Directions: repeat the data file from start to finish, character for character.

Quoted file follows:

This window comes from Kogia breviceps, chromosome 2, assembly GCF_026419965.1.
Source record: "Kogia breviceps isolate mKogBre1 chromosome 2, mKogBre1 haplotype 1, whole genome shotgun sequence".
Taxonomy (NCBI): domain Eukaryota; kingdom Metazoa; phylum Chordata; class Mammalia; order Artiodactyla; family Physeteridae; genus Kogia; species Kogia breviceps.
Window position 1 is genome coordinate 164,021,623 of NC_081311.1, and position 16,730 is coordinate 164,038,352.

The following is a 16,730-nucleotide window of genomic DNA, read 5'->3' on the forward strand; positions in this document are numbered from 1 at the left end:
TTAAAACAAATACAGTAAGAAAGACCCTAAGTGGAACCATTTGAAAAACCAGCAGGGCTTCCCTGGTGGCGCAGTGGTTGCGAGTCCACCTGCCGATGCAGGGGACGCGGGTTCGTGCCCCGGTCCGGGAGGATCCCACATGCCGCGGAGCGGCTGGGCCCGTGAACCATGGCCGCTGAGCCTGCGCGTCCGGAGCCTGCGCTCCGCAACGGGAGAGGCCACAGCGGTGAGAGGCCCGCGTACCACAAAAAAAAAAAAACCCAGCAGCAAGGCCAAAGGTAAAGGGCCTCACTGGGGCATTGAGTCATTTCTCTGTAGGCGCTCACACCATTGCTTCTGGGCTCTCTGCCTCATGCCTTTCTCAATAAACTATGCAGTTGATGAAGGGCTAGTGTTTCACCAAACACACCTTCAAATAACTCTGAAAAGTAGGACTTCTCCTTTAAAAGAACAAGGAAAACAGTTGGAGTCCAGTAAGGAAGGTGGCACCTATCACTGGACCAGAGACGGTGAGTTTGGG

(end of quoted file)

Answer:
This window comes from Kogia breviceps, chromosome 2, assembly GCF_026419965.1.
Source record: "Kogia breviceps isolate mKogBre1 chromosome 2, mKogBre1 haplotype 1, whole genome shotgun sequence".
Taxonomy (NCBI): domain Eukaryota; kingdom Metazoa; phylum Chordata; class Mammalia; order Artiodactyla; family Physeteridae; genus Kogia; species Kogia breviceps.
Window position 1 is genome coordinate 164,021,623 of NC_081311.1, and position 16,730 is coordinate 164,038,352.

The following is a 16,730-nucleotide window of genomic DNA, read 5'->3' on the forward strand; positions in this document are numbered from 1 at the left end:
TTAAAACAAATACAGTAAGAAAGACCCTAAGTGGAACCATTTGAAAAACCAGCAGGGCTTCCCTGGTGGCGCAGTGGTTGCGAGTCCACCTGCCGATGCAGGGGACGCGGGTTCGTGCCCCGGTCCGGGAGGATCCCACATGCCGCGGAGCGGCTGGGCCCGTGAACCATGGCCGCTGAGCCTGCGCGTCCGGAGCCTGCGCTCCGCAACGGGAGAGGCCACAGCGGTGAGAGGCCCGCGTACCACAAAAAAAAAAAAACCCAGCAGCAAGGCCAAAGGTAAAGGGCCTCACTGGGGCATTGAGTCATTTCTCTGTAGGCGCTCACACCATTGCTTCTGGGCTCTCTGCCTCATGCCTTTCTCAATAAACTATGCAGTTGATGAAGGGCTAGTGTTTCACCAAACACACCTTCAAATAACTCTGAAAAGTAGGACTTCTCCTTTAAAAGAACAAGGAAAACAGTTGGAGTCCAGTAAGGAAGGTGGCACCTATCACTGGACCAGAGACGGTGAGTTTGGG